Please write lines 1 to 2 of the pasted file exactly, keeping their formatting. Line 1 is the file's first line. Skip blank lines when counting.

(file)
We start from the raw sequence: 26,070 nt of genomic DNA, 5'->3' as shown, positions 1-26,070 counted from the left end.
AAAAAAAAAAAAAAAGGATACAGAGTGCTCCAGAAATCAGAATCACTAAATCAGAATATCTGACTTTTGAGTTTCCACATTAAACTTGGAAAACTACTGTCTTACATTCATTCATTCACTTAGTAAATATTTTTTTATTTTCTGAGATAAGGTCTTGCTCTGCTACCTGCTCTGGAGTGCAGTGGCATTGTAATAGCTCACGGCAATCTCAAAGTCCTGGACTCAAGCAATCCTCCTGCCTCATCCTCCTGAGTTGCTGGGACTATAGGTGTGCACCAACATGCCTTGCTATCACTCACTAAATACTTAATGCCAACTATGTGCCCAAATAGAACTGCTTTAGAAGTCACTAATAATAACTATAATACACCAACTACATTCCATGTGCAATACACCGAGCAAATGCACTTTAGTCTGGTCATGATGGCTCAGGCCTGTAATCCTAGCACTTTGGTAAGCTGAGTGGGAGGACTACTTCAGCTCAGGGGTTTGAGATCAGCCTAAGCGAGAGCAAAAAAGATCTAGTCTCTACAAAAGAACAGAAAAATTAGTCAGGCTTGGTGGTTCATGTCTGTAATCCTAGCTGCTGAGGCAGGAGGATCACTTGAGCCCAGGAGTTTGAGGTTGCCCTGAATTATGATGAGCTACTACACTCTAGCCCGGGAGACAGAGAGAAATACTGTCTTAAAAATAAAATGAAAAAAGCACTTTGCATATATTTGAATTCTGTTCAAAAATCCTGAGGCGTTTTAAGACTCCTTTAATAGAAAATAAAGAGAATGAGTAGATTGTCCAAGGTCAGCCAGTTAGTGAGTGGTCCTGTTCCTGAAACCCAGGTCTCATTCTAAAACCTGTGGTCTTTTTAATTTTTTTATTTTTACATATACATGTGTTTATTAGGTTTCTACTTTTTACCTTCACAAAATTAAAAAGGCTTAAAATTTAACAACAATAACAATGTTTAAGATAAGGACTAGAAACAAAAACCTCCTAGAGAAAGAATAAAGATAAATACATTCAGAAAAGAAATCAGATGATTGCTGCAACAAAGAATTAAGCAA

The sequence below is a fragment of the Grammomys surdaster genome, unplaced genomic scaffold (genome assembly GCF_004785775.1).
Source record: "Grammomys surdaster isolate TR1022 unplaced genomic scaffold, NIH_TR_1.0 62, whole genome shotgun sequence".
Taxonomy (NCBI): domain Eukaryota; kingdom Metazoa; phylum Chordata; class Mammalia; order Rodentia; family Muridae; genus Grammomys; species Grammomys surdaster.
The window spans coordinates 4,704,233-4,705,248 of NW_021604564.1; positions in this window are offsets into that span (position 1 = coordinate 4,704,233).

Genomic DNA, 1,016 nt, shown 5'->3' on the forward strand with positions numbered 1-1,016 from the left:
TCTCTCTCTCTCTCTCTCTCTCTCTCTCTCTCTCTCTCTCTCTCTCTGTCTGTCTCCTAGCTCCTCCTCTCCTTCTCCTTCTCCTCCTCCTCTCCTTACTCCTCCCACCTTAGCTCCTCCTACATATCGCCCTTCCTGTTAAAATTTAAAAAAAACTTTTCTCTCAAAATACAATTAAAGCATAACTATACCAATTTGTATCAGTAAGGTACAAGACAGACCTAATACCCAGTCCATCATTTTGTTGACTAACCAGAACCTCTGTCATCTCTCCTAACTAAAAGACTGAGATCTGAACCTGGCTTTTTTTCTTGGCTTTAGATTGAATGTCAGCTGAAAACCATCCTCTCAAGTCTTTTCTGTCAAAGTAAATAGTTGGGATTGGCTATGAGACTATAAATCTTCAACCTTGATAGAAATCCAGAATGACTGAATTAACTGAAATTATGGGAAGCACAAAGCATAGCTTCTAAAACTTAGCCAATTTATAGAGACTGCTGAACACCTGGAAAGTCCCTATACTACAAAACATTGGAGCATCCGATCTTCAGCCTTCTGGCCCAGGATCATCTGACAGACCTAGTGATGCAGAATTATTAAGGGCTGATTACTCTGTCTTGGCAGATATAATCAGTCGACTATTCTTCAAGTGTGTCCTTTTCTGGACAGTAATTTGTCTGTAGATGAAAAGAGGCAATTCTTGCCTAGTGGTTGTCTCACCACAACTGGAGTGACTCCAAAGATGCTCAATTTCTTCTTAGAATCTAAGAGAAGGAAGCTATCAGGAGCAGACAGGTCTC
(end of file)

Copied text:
We start from the raw sequence: 26,070 nt of genomic DNA, 5'->3' as shown, positions 1-26,070 counted from the left end.
AAAAAAAAAAAAAAAGGATACAGAGTGCTCCAGAAATCAGAATCACTAAATCAGAATATCTGACTTTTGAGTTTCCACATTAAACTTGGAAAACTACTGTCTTACATTCATTCATTCACTTAGTAAATATTTTTTTATTTTCTGAGATAAGGTCTTGCTCTGCTACCTGCTCTGGAGTGCAGTGGCATTGTAATAGCTCACGGCAATCTCAAAGTCCTGGACTCAAGCAATCCTCCTGCCTCATCCTCCTGAGTTGCTGGGACTATAGGTGTGCACCAACATGCCTTGCTATCACTCACTAAATACTTAATGCCAACTATGTGCCCAAATAGAACTGCTTTAGAAGTCACTAATAATAACTATAATACACCAACTACATTCCATGTGCAATACACCGAGCAAATGCACTTTAGTCTGGTCATGATGGCTCAGGCCTGTAATCCTAGCACTTTGGTAAGCTGAGTGGGAGGACTACTTCAGCTCAGGGGTTTGAGATCAGCCTAAGCGAGAGCAAAAAAGATCTAGTCTCTACAAAAGAACAGAAAAATTAGTCAGGCTTGGTGGTTCATGTCTGTAATCCTAGCTGCTGAGGCAGGAGGATCACTTGAGCCCAGGAGTTTGAGGTTGCCCTGAATTATGATGAGCTACTACACTCTAGCCCGGGAGACAGAGAGAAATACTGTCTTAAAAATAAAATGAAAAAAGCACTTTGCATATATTTGAATTCTGTTCAAAAATCCTGAGGCGTTTTAAGACTCCTTTAATAGAAAATAAAGAGAATGAGTAGATTGTCCAAGGTCAGCCAGTTAGTGAGTGGTCCTGTTCCTGAAACCCAGGTCTCATTCTAAAACCTGTGGTCTTTTTAATTTTTTTATTTTTACATATACATGTGTTTATTAGGTTTCTACTTTTTACCTTCACAAAATTAAAAAGGCTTAAAATTTAACAACAATAACAATGTTTAAGATAAGGACTAGAAACAAAAACCTCCTAGAGAAAGAATAAAGATAAATACATTCAGAAAAGAAATCAGATGATTGCTGCAACAAAGAATTAAGCAA